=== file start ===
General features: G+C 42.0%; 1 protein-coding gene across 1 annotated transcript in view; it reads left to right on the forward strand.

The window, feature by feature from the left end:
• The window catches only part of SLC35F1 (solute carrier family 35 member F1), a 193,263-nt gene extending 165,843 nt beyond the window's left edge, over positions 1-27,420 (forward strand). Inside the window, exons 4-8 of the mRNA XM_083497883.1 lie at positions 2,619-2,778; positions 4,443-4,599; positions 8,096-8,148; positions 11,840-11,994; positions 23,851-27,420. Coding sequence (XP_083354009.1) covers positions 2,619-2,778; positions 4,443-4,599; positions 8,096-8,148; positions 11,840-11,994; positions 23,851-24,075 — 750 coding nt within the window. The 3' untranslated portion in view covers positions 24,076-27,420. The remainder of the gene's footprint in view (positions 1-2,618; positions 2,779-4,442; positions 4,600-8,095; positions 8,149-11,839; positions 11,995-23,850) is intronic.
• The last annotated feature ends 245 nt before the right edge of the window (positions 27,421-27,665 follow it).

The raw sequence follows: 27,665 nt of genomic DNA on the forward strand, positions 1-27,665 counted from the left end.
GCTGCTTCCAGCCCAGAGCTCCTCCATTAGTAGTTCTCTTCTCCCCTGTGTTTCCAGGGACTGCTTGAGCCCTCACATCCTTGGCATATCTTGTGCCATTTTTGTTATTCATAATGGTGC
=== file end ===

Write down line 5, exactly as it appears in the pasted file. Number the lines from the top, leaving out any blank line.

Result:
The raw sequence follows: 27,665 nt of genomic DNA on the forward strand, positions 1-27,665 counted from the left end.